The Fashion Institute of Design and Merchandising is celebrating its 21st annual “Art of Motion Picture Costume Design” exhibition, which features costumes from films that have been nominated for an Academy Award for Best Costume Design.
The exhibition has been open since Feb. 12, and has already seen visitors from all over Southern California, as well as from places such as Mexico, Brazil and Japan, according to FIDM alumni fashion designer and "Project Runway" star Nick Verreos.
The walls are lined with vision boards, black boards with sketches of clothing a character should wear, color swatches, textures for the clothes, and other details. Each board has fabric scraps to help bring these ideas to life, along with a complete final sketch and a computer-generated picture of the characters in the Oscar-nominated films.
"We had a lot of connections with the Costume Guild and Costume Design and we thought, why not showcase the costumes of the films that are released every year?" Verreos says. "It was the perfect marriage, and so here we are, 21 years later.”
According to Verreos, deciding which movies will be showcased is a process that is done by chance.
“It’s mostly having a pretty good guess which movies will be nominated," he says.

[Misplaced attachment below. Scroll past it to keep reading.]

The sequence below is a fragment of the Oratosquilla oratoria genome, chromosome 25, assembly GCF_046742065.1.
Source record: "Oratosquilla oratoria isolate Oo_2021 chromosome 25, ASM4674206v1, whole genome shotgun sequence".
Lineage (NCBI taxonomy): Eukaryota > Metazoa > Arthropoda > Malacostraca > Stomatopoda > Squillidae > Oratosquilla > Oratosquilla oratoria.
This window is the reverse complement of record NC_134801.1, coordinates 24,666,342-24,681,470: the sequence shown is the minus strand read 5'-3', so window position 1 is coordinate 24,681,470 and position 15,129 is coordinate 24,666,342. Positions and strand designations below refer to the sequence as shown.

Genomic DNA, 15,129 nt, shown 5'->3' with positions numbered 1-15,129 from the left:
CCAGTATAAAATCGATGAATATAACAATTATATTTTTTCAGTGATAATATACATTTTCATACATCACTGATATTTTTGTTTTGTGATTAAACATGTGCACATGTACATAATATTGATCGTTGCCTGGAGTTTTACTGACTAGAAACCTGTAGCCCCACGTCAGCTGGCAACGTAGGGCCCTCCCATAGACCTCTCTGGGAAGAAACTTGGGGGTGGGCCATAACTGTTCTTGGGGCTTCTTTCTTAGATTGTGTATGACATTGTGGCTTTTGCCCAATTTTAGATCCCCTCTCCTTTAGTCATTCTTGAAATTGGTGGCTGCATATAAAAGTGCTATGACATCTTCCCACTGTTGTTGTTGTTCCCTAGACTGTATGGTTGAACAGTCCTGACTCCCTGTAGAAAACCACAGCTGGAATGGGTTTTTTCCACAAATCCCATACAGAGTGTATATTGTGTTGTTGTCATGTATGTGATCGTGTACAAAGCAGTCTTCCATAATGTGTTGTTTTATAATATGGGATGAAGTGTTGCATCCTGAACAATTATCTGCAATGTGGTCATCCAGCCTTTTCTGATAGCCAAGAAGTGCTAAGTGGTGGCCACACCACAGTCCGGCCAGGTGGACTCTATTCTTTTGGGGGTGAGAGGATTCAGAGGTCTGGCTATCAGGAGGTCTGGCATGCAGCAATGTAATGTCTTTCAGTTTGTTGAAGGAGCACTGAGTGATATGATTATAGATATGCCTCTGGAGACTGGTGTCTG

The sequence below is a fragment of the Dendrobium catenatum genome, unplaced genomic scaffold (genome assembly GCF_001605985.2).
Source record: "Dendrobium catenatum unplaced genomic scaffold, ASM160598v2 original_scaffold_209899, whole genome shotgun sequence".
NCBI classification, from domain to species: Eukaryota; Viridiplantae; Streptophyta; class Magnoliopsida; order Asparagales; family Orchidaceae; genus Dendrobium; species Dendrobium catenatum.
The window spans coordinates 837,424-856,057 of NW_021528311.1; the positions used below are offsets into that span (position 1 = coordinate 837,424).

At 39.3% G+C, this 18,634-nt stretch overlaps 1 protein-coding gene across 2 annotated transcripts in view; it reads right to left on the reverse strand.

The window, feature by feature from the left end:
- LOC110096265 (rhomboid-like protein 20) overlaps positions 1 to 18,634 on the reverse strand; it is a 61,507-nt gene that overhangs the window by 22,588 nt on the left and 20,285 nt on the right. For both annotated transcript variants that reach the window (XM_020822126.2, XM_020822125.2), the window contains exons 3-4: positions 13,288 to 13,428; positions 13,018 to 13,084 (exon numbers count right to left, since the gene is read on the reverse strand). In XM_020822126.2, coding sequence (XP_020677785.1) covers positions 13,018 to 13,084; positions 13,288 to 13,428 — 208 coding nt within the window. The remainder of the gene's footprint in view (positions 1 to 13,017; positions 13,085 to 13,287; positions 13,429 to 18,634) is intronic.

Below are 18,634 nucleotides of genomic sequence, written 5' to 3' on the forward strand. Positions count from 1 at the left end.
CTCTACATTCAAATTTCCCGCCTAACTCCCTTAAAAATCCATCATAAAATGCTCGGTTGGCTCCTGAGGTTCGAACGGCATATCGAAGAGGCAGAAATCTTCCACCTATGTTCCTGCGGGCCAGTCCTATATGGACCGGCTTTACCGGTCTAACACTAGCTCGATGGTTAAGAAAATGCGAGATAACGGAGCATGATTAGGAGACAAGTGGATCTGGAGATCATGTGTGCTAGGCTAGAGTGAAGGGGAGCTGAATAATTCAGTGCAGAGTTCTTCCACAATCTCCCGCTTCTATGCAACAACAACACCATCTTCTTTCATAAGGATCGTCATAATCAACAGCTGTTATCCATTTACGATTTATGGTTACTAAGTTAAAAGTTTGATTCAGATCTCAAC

Verreos says the costumes are brought in "literally a week after they've been nominated."
"I have a feeling that somebody’s telling them secrets behind the scenes," he says.
Several of the costume designers were at last week's opening night gala for the exhibition, according to Verreos. He also says that FIDM tries to showcase clothing designs from alumni.
“We always like to make sure we feature designers who came from FIDM," he says.
Verreos also describes which costumes catch his eye.
“I really love the fantasy ones, like 'Snow White and the Huntsman,'" he says. "It really almost represents runway couture. When we see those costumes Charlize Theron wore as the queen, they’re very Alexander McQueen, and I’m drawn to that as a fashion designer myself.”
Aramis Richards, who is studying fashion design at Los Angeles Trade Tech college, is a fan of the late Eiko Ishioka, who worked on the film "Mirror Mirror."
Richards likes how Ishioka was able to “use all of the colors of the color palette and the phenomenal way her choice of colors brings everything together”.
Richards also feels costume designer Paco Delgado did a brilliant job with his work in "Les Miserables."
"[Delgado] really kept true to the traditional time period, but added just enough color to not have the costumes be too dark," he says.
FIDM museum and gallery is open and free to the public Tuesday through Saturday, from 10 a.m. to 5 p.m. It is located at 919 South Grand Ave., in downtown Los Angeles, just blocks away from the world famous Staples Center and L.A. Live.
The exhibition will be on display until April 27.